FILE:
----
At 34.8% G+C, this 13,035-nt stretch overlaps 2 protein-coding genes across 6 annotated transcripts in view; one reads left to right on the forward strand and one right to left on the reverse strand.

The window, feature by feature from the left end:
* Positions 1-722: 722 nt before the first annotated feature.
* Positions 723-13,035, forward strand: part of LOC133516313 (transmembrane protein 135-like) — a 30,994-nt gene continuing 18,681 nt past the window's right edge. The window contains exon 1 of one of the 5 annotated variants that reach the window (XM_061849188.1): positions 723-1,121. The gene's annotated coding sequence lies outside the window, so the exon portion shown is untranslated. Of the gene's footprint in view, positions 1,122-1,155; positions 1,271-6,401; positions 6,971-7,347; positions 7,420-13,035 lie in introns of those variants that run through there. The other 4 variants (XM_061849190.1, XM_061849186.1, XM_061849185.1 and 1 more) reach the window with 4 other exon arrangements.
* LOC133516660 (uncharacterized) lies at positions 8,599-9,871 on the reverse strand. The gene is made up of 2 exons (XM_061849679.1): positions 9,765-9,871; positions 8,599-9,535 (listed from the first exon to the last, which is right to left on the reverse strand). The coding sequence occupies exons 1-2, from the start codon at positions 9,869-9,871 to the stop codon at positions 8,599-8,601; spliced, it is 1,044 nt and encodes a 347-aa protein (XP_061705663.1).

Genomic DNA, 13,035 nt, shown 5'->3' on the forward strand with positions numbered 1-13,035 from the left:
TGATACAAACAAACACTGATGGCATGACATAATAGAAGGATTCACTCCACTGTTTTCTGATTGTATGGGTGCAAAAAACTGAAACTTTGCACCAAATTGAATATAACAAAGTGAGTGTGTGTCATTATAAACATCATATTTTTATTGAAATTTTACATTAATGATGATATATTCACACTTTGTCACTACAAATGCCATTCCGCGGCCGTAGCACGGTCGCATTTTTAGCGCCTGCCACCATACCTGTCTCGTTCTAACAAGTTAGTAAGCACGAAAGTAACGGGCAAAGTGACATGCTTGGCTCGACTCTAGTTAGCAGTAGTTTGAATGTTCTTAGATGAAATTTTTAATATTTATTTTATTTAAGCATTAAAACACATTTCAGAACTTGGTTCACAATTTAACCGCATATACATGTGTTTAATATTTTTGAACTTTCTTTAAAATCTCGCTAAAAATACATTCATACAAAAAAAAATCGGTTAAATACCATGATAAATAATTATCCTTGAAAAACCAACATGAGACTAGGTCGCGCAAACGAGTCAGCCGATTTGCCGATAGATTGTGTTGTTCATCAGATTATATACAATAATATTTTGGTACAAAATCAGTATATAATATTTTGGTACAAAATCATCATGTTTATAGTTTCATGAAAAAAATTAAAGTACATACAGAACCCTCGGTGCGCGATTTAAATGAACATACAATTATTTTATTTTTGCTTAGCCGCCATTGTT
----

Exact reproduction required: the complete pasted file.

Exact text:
At 34.8% G+C, this 13,035-nt stretch overlaps 2 protein-coding genes across 6 annotated transcripts in view; one reads left to right on the forward strand and one right to left on the reverse strand.

The window, feature by feature from the left end:
* Positions 1-722: 722 nt before the first annotated feature.
* Positions 723-13,035, forward strand: part of LOC133516313 (transmembrane protein 135-like) — a 30,994-nt gene continuing 18,681 nt past the window's right edge. The window contains exon 1 of one of the 5 annotated variants that reach the window (XM_061849188.1): positions 723-1,121. The gene's annotated coding sequence lies outside the window, so the exon portion shown is untranslated. Of the gene's footprint in view, positions 1,122-1,155; positions 1,271-6,401; positions 6,971-7,347; positions 7,420-13,035 lie in introns of those variants that run through there. The other 4 variants (XM_061849190.1, XM_061849186.1, XM_061849185.1 and 1 more) reach the window with 4 other exon arrangements.
* LOC133516660 (uncharacterized) lies at positions 8,599-9,871 on the reverse strand. The gene is made up of 2 exons (XM_061849679.1): positions 9,765-9,871; positions 8,599-9,535 (listed from the first exon to the last, which is right to left on the reverse strand). The coding sequence occupies exons 1-2, from the start codon at positions 9,869-9,871 to the stop codon at positions 8,599-8,601; spliced, it is 1,044 nt and encodes a 347-aa protein (XP_061705663.1).

Genomic DNA, 13,035 nt, shown 5'->3' on the forward strand with positions numbered 1-13,035 from the left:
TGATACAAACAAACACTGATGGCATGACATAATAGAAGGATTCACTCCACTGTTTTCTGATTGTATGGGTGCAAAAAACTGAAACTTTGCACCAAATTGAATATAACAAAGTGAGTGTGTGTCATTATAAACATCATATTTTTATTGAAATTTTACATTAATGATGATATATTCACACTTTGTCACTACAAATGCCATTCCGCGGCCGTAGCACGGTCGCATTTTTAGCGCCTGCCACCATACCTGTCTCGTTCTAACAAGTTAGTAAGCACGAAAGTAACGGGCAAAGTGACATGCTTGGCTCGACTCTAGTTAGCAGTAGTTTGAATGTTCTTAGATGAAATTTTTAATATTTATTTTATTTAAGCATTAAAACACATTTCAGAACTTGGTTCACAATTTAACCGCATATACATGTGTTTAATATTTTTGAACTTTCTTTAAAATCTCGCTAAAAATACATTCATACAAAAAAAAATCGGTTAAATACCATGATAAATAATTATCCTTGAAAAACCAACATGAGACTAGGTCGCGCAAACGAGTCAGCCGATTTGCCGATAGATTGTGTTGTTCATCAGATTATATACAATAATATTTTGGTACAAAATCAGTATATAATATTTTGGTACAAAATCATCATGTTTATAGTTTCATGAAAAAAATTAAAGTACATACAGAACCCTCGGTGCGCGATTTAAATGAACATACAATTATTTTATTTTTGCTTAGCCGCCATTGTT